Diabetes and high blood pressure are the two leading causes of kidney disease among African Americans. Because of this, the National Kidney Disease Education Program (NKDEP) looked for a way to bring kidney health information to African Americans. Since faith communitites are a place where people turn to for useful information, it was a perfect fit.
In 2012, Kidney Sundays began with a simple goal: raise awareness within faith communities about the risks of kidney disease and the importance of getting tested. From this idea grew a grassroots movement that has touched the lives of thousands of African Americans in churches across the country. NKDEP collaborated with the American Diabetes Association, Chi Eta Phi Sorority, Inc., the National Coalition of Pastors' Spouses, and more than 350 African-American faith organizations around the country on the first Kidney Sundays in March 2012.
"I challenge every
faith organization to
talk about kidney
health this month."
“We can work together to lower the rate of kidney disease. Since many of us turn to places of worship to discuss health issues, I challenge every African-American faith organization to talk about kidney health this month,” said Griffin P. Rodgers, M.D., M.A.C.P., director, National Institute of Diabetes and Digestive and Kidney Diseases.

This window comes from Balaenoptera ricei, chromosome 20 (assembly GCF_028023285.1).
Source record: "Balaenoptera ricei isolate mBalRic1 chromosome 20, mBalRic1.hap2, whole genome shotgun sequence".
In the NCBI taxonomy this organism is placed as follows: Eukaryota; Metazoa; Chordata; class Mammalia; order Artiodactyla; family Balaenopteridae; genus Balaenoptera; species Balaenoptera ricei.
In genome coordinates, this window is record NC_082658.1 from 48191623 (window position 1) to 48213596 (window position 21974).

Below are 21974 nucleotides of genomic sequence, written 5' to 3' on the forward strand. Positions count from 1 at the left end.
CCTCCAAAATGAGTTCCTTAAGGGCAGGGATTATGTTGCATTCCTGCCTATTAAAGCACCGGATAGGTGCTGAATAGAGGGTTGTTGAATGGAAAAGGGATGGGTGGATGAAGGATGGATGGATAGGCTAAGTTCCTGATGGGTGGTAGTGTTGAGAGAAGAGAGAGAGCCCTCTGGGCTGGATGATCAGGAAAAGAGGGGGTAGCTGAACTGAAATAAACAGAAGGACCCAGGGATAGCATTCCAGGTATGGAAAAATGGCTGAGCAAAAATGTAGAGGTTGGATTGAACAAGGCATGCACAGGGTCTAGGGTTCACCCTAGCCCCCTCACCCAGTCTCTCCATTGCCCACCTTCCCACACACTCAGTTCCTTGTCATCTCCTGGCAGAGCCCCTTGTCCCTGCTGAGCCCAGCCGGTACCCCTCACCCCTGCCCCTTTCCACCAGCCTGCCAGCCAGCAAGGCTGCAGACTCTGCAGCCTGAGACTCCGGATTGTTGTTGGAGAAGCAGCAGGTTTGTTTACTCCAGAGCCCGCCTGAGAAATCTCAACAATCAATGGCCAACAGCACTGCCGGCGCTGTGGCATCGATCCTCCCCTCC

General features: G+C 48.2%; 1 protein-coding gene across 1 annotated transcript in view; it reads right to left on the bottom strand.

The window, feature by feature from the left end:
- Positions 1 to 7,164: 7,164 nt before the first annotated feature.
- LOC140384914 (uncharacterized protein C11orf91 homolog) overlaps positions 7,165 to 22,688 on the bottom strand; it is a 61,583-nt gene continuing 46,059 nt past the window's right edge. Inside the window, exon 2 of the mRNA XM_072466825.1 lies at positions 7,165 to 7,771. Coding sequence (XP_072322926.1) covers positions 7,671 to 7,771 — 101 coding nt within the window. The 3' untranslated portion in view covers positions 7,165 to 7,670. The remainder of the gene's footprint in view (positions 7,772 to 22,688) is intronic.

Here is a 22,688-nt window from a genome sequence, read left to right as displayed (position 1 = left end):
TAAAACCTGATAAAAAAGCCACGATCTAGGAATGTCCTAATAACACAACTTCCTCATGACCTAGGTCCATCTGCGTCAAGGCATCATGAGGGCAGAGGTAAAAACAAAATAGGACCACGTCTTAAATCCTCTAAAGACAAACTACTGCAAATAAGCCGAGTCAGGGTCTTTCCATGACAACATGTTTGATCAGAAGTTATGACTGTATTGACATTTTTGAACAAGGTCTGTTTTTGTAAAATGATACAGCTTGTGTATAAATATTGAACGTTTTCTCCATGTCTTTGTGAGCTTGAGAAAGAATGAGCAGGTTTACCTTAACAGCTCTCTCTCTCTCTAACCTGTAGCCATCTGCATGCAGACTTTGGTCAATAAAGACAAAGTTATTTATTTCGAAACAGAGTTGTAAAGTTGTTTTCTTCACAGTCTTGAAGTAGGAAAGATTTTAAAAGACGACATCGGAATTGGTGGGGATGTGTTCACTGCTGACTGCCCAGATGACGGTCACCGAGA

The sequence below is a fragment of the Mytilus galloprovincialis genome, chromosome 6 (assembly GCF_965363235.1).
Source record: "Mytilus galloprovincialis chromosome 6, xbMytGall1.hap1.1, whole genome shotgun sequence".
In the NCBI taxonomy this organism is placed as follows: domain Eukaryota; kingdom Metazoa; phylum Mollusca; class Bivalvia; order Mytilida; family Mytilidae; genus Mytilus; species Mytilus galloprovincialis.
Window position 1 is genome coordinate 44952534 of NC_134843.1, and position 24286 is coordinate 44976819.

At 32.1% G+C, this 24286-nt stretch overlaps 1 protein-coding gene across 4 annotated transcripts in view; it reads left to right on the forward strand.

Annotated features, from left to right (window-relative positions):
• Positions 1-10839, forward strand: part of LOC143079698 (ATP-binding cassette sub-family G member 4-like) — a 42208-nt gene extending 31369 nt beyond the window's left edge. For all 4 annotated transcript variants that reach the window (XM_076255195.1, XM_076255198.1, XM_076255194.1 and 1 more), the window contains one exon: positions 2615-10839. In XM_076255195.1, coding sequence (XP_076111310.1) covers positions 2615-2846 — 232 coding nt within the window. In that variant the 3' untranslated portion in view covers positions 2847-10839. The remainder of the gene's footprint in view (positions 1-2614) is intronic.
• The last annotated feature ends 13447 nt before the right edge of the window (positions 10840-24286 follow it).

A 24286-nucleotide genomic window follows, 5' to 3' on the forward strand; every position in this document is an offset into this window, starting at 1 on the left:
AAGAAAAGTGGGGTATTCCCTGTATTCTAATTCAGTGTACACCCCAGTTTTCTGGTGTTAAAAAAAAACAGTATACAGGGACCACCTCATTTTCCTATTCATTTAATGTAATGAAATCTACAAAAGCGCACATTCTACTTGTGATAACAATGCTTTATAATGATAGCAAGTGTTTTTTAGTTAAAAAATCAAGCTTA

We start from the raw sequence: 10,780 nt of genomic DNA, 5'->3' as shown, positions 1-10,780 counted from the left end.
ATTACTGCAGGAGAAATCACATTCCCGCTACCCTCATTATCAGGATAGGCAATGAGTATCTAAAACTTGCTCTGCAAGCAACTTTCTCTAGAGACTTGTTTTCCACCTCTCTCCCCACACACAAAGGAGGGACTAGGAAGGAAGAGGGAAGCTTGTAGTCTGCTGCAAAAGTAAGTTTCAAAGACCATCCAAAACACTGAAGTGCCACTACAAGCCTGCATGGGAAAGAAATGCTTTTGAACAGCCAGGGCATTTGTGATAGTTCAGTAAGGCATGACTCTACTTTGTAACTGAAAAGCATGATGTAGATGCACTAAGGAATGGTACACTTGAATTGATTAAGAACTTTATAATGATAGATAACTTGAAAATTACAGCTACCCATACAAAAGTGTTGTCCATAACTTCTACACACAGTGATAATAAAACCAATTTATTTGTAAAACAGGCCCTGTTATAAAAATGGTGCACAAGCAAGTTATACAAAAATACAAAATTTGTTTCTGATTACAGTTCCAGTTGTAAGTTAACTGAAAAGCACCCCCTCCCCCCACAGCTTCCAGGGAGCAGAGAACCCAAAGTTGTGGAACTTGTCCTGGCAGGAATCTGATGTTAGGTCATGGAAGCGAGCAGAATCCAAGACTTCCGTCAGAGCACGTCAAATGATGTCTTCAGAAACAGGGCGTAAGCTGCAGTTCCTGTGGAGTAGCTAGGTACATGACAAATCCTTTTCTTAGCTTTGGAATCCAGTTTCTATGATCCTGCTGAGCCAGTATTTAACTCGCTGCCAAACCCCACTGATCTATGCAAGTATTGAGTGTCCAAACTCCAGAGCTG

NKDEP continues to grow the success of Kidney Sundays’ inaugural efforts by expanding its partnerships and offering even more resources to those looking to host their own Kidney Sundays event in their community. Vivian Berryhill, a participant in 2012, reflects on the need for an event of this kind and how easy it is to get involved.
“We still have lots of work ahead of us in terms of educating people on the serious effects of diabetes, obesity, high blood pressure, and eating habits, and how each relates to kidney health,” said Vivian Berryhill, of New Philadelphia Baptist Church in Memphis, Tenn. “Efforts such as Kidney Sundays are a great way to help churches get the conversations started about diabetes, obesity, high blood pressure, and eating habits and how each related to kidney health. This faith-focused kidney awareness campaign gives churches an opportunity to post on church bulletin boards, to disseminate via church bulletins, and to preach from the pulpit about information in a forum where we know people trust us and will pay attention.”
Take the Pledge to Share Kidney
You don’t have to be an expert to be a kidney champion for your faith community. Join other individuals, like yourself, and host your own Kidney Sundays event or activity during National Kidney Month, or any time of the year. Ideas include:
- Deliver a Kidney Sundays presentation
- Send emails to your congregation to spread awareness about the connection between diabetes, kidney disease, and high blood pressure
- Make an announcement during church service about the importance of kidney health
- Include an announcement on Kidney Sundays and NKDEP in the church bulletin
- Order brochures to hand out at a Kidney Sundays event or to distribute at the church resource center or bookstore.